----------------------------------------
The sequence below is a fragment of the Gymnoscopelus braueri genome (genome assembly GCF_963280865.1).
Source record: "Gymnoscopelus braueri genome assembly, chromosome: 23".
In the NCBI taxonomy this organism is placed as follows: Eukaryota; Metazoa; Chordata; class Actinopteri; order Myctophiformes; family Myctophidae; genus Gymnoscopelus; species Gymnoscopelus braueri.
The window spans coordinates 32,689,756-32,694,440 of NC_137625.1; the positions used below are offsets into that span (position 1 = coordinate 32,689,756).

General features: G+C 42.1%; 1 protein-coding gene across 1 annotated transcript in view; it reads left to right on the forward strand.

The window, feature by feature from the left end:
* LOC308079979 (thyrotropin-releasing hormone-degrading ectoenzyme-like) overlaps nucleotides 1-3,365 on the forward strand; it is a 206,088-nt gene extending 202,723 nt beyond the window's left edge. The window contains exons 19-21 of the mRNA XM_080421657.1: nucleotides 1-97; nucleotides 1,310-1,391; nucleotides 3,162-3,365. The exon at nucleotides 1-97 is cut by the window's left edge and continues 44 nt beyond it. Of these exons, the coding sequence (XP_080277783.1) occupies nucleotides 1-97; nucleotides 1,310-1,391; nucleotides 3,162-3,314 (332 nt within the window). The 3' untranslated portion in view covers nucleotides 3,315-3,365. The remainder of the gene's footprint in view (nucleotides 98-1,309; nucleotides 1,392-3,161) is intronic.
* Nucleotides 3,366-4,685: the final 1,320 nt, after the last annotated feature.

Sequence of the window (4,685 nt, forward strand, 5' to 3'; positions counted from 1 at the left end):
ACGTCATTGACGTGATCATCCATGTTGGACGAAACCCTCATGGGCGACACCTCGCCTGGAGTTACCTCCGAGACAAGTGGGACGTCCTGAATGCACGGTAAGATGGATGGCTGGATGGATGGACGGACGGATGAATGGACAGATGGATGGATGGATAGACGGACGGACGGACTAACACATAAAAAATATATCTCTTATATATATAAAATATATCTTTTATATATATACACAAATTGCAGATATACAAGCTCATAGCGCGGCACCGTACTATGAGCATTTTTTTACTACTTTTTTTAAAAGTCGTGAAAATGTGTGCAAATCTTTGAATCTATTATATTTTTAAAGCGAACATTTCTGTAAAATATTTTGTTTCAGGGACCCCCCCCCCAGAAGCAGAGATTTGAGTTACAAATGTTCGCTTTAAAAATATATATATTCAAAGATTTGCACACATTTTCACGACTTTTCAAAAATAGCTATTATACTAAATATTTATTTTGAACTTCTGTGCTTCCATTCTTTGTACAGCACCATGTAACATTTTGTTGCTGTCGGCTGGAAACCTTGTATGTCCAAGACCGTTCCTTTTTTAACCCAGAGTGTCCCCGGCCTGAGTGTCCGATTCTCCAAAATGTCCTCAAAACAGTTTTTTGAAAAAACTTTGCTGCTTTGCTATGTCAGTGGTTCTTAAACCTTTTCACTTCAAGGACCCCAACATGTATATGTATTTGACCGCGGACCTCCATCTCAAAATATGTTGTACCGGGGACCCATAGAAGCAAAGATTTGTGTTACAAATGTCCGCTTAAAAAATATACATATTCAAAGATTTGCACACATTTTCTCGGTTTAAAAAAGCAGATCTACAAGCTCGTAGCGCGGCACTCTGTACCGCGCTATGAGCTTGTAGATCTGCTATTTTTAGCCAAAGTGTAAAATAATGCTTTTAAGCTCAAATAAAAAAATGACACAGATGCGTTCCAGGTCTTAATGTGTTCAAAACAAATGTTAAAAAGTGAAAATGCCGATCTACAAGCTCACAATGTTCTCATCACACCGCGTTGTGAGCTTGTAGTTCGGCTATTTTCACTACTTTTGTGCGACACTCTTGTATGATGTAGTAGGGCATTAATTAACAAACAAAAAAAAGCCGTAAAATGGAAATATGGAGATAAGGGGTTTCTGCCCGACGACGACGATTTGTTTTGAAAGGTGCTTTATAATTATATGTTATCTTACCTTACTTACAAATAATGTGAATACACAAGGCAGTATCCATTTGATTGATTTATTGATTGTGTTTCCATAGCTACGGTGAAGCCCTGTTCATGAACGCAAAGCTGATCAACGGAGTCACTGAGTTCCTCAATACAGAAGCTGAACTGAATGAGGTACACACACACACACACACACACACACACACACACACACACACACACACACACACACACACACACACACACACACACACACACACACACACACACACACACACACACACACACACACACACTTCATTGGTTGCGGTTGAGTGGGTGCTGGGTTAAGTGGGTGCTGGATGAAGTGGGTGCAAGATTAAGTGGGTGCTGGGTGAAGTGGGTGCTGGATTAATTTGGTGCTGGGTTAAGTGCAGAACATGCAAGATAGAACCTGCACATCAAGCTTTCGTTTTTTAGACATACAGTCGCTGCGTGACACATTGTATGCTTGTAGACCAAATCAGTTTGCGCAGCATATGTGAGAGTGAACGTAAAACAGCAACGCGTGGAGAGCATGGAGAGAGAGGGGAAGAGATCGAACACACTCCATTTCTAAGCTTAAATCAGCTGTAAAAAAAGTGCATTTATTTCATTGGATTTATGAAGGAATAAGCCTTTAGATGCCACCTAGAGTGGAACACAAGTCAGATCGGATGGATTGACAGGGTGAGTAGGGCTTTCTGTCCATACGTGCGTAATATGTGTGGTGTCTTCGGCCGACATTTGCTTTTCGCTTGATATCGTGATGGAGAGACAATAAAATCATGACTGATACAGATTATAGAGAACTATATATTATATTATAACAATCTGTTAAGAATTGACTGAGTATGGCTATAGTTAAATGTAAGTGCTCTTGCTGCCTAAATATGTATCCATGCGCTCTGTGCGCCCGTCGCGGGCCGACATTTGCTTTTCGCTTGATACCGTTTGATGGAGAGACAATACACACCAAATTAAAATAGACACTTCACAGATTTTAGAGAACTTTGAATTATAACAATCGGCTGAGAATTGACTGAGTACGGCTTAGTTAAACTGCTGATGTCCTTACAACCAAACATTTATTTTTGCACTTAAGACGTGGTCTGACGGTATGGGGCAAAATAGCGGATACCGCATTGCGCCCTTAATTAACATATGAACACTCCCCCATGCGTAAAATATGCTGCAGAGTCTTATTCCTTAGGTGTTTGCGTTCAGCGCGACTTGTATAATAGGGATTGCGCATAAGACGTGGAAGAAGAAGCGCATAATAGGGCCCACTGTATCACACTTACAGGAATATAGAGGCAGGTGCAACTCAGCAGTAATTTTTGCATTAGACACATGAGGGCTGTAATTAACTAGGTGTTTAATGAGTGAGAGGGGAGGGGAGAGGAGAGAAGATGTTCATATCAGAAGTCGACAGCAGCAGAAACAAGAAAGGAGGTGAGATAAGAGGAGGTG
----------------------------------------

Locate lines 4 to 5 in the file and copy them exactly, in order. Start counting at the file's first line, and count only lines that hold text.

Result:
The window spans coordinates 32,689,756-32,694,440 of NC_137625.1; the positions used below are offsets into that span (position 1 = coordinate 32,689,756).

General features: G+C 42.1%; 1 protein-coding gene across 1 annotated transcript in view; it reads left to right on the forward strand.